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Tom felt such a relief at hearing of Captain Weston's ruse that his appetite, sharpened by an early breakfast and the sea air, came to him with a rush, and he had a second morning meal with the odd sea captain, who chuckled heartily when he thought of how Mn Berg had been deceived.
"Yes," resumed Captain Weston, over his bacon and eggs, "I sized him up for a slick article as soon as I laid eyes on him. But he evidently misjudged me, if I may be permitted that term. Oh, well, we may meet again, after we secure the treasure, and then I can show him the real map of the location of the wreck."
"Then you have it?" inquired the lad eagerly.
Captain Weston nodded, before hiding his face behind a large cup of coffee; his third, by the way.
"Let me see it?" asked Tom quickly. The captain set down his cup. He looked carefully about the hotel dining-room. There were several guests, who, like himself, were having a late breakfast.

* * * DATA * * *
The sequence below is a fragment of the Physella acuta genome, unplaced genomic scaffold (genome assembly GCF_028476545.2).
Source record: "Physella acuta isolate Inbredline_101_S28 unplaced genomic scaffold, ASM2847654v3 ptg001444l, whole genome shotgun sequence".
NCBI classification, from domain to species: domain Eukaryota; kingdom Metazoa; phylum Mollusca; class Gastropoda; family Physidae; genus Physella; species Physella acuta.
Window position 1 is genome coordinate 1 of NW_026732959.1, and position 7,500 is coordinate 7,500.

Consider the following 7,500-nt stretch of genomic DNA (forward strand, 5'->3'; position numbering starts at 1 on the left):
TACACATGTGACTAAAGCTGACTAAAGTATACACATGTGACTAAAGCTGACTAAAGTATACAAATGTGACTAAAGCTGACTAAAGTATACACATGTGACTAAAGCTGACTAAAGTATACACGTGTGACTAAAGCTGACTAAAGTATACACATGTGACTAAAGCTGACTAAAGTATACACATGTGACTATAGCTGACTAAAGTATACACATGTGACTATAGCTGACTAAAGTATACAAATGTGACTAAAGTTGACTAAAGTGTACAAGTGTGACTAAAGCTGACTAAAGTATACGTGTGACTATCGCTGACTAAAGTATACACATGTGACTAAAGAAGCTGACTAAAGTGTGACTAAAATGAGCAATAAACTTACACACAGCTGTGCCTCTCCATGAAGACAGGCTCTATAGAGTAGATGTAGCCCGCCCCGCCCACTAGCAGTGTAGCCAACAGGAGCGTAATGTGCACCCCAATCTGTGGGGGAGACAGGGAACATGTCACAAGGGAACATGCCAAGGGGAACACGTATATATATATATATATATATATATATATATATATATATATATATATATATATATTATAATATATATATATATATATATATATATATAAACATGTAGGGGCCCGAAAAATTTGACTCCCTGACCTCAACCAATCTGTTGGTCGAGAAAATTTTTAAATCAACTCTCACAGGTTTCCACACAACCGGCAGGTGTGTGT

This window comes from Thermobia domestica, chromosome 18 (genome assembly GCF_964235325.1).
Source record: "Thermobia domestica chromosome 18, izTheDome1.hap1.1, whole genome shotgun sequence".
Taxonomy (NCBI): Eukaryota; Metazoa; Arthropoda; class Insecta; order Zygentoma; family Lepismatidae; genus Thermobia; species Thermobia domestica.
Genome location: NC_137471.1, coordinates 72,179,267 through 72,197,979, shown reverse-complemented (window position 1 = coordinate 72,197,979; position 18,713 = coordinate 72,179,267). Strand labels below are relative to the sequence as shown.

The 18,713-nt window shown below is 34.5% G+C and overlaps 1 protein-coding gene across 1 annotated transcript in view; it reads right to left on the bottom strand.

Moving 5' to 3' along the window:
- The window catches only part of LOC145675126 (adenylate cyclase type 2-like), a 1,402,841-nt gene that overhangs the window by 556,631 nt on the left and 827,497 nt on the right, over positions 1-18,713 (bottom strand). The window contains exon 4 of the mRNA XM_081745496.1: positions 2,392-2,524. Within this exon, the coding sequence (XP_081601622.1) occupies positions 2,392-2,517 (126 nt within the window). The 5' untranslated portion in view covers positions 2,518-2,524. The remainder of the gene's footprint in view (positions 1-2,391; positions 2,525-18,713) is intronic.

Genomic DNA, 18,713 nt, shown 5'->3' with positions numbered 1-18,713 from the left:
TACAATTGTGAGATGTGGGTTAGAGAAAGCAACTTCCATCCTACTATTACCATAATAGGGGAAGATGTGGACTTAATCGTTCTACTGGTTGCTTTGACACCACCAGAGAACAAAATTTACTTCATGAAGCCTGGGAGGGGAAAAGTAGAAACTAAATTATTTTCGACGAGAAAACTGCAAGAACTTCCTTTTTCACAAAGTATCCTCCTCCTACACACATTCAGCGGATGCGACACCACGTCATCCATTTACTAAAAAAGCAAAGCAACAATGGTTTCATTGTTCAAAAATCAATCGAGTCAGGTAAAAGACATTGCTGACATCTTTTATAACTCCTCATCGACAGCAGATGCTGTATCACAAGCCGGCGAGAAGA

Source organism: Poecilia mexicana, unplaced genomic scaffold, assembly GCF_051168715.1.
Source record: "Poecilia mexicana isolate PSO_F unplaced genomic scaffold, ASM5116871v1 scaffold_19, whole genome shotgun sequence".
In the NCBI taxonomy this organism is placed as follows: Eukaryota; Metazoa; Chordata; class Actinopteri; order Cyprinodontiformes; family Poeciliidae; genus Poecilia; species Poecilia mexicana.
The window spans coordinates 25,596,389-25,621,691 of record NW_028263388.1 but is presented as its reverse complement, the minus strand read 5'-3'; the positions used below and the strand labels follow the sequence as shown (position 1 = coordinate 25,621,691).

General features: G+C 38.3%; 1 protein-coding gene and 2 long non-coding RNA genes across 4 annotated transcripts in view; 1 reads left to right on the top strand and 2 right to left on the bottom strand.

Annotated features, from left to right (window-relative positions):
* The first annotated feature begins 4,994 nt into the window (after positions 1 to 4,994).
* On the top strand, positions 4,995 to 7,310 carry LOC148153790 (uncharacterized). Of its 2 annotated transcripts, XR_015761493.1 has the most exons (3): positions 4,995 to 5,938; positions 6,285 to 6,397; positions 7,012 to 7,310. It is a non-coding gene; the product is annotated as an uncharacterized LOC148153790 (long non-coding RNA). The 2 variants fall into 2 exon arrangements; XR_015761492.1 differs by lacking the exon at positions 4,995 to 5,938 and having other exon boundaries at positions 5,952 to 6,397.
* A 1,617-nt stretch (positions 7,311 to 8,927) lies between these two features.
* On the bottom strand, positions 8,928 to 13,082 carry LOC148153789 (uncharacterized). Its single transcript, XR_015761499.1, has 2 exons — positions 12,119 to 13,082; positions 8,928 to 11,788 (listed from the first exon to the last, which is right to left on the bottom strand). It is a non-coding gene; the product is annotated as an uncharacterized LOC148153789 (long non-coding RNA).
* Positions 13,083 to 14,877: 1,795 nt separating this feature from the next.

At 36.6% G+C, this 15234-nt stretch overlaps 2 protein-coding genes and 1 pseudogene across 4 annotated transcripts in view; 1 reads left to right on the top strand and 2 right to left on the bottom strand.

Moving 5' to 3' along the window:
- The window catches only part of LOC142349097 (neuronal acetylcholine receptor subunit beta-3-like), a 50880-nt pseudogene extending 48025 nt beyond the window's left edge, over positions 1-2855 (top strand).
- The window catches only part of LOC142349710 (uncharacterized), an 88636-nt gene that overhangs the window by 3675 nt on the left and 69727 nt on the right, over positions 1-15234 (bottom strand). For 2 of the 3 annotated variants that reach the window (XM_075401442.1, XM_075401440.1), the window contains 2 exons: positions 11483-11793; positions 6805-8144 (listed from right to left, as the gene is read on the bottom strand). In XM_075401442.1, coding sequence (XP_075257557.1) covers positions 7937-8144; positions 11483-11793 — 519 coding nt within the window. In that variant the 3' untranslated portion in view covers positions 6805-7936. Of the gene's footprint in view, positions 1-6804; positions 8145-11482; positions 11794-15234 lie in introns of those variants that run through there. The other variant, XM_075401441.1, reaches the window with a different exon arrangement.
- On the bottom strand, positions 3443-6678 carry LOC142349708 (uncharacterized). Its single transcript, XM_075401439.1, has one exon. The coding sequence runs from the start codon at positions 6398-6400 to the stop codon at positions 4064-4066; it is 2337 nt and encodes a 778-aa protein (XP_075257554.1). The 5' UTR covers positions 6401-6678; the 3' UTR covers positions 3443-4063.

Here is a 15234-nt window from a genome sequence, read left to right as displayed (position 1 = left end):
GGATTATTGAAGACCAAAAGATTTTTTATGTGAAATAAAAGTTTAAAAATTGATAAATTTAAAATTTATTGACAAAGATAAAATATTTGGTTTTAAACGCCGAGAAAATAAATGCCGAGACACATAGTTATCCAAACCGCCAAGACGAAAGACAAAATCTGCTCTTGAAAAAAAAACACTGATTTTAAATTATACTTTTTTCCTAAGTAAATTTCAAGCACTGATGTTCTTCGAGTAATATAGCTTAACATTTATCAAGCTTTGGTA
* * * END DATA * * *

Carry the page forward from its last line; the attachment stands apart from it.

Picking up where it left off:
"It's a good plan," the sailor said slowly, "when you're going into unknown waters, and don't want to leave a wake for the other fellow to follow, to keep your charts locked up. If it's all the same to you," he added diffidently, "I'd rather wait until we get to where your father and Mr. Sharp are before displaying the real map. I've no objection to showing you the one Mr. Berg saw," and again he chuckled.
The young inventor blushed at his indiscretion. He felt that the news of the search for the treasure had leaked out through him, though he was the one to get on the trail of it by seeing the article in the paper. Now he had nearly been guilty of another break. He realized that he must be more cautious. The captain saw his confusion, and said: